Lessons Learned from St. Louis Rams, Snead and Fisher's 2012 Draft Strategy

Sigmund BloomNFL Draft Lead WriterJune 19, 2012

ST. LOUIS, MO - MAY 12: Head coach Jeff Fischer of the St. Louis Rams watches his players during rookie mini camp at the ContinuityX Training Center on May 12, 2012 in St. Louis, Missouri. (Photo by Dilip Vishwanat/Getty Images)
Dilip Vishwanat/Getty Images

The St. Louis Rams' draft season was so action-packed that they made the biggest trade of the entire draft more than a month before it happened. New general manager Les Snead and head coach Jeff Fisher were movers and shakers throughout the first two rounds. They did more to immediately shape a roster to their sensibilities (and lay the groundwork for future growth via the draft) than any new regime in recent memory.

What did we learn about their philosophy?


The Rams are always open to talking trade

In addition to pulling off the trade down from No. 2 to No. 6 in March that landed two future first-round picks and a 2012 second-round pick, the Rams also traded down again from No. 6 once the pick was on the clock and again when their newly acquired and third second-round pick was on the clock.

The results were mixed, as the Rams got a player who was surely a top target at 14 (the pick they traded down to) in defensive tackle Michael Brockers, but they missed out on two of their top outside linebacker prospects when both Mychal Kendricks and Bobby Wagner went between the 45th pick and the 50th pick.

With the Rams having extra first-round picks the next two years, expect more draft day moves from Fisher and Snead.


Fisher and Snead are not risk-averse

With the first pick of the second round, they took Brian Quick, a small-school wide receiver who might be a bit raw over many receivers that were rated higher by the draft community consensus. Quick's size-athleticism combination at receiver was probably in the top three in the draft, along with Stephen Hill and Michael Floyd.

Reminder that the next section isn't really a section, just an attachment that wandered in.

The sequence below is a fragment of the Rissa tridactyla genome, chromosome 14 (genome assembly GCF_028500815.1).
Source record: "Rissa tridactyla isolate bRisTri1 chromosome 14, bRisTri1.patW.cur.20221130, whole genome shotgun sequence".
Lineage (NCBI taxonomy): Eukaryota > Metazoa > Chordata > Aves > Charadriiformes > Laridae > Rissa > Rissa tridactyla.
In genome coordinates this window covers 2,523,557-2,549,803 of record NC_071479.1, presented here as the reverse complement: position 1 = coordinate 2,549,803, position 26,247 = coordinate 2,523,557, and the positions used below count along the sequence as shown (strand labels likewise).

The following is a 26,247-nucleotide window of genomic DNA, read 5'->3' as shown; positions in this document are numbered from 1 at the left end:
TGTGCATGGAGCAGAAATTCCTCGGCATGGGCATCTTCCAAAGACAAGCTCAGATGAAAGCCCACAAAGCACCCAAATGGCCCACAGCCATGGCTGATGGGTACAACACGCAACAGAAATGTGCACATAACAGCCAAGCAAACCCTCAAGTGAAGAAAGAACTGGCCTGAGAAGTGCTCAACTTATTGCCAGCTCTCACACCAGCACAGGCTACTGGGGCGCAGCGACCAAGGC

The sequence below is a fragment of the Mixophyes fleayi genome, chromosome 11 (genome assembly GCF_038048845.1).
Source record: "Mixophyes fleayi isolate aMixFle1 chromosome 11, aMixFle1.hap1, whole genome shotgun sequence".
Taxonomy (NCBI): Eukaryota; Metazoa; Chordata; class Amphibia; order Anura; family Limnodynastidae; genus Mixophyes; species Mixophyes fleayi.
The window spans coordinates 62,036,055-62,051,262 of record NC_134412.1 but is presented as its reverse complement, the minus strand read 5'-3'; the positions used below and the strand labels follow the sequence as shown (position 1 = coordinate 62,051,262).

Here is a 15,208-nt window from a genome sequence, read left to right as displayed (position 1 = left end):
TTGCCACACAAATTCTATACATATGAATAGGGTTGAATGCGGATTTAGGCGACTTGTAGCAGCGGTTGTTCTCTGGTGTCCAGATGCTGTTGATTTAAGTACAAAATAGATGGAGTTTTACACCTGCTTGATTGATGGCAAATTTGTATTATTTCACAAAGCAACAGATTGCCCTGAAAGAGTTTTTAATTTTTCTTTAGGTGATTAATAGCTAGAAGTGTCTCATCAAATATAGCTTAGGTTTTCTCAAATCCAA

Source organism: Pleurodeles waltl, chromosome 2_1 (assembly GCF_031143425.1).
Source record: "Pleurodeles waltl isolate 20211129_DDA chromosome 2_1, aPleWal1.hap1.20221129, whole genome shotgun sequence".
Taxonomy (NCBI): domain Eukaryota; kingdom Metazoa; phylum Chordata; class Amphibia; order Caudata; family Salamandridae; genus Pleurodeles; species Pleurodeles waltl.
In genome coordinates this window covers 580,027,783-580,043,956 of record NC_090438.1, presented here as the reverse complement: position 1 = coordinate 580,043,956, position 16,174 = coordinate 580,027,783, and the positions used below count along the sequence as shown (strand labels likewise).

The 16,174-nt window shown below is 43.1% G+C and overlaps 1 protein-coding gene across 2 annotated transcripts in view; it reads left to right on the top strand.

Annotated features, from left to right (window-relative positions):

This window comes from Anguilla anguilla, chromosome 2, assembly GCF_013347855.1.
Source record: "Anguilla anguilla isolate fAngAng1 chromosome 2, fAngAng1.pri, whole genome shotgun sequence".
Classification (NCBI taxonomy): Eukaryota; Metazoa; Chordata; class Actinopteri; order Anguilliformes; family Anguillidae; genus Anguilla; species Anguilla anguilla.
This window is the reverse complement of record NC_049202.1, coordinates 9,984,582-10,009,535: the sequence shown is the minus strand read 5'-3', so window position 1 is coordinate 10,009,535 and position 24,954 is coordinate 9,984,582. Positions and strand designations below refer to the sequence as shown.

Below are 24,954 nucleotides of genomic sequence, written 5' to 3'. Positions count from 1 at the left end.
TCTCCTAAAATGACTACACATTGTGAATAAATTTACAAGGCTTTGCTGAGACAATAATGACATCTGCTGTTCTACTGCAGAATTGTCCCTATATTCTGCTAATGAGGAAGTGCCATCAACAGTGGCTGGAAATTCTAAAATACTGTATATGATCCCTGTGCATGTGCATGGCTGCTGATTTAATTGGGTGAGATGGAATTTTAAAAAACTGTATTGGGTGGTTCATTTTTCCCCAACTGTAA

While at Tennessee, Jeff Fisher teams were known for taking the athlete first and worrying about what football player they would become second, and Quick fits that modus operandi.

The second pick of the second round was Janoris Jenkins, who many analysts had tabbed as the biggest character risk in the entire draft. Some suggested that teams should remove him from their boards completely, even though he more than held his own against the likes of AJ Green and Julio Jones before he got booted from Florida's football team.


The Rams believe small-school players can make it on the big stage

Perhaps Janoris Jenkins shouldn't count since he was originally at Florida, one of the biggest programs in the country, but even if you exclude him, two of the Rams' first five picks came from small schools. Trumaine Johnson, a defensive back from Montana, was the first of the third round, joining Jenkins and Quick as small-schoolers with big expectations. 

The Rams weren't done taking small-school players after the first two days of the draft. They took a kicker (Greg Zuerlien) from Missouri Western and a running back from Abilene Christian (Daryl Richardson, who is Cincinnati Bengal Bernard Scott's younger brother) in the sixth and seventh round, respectively.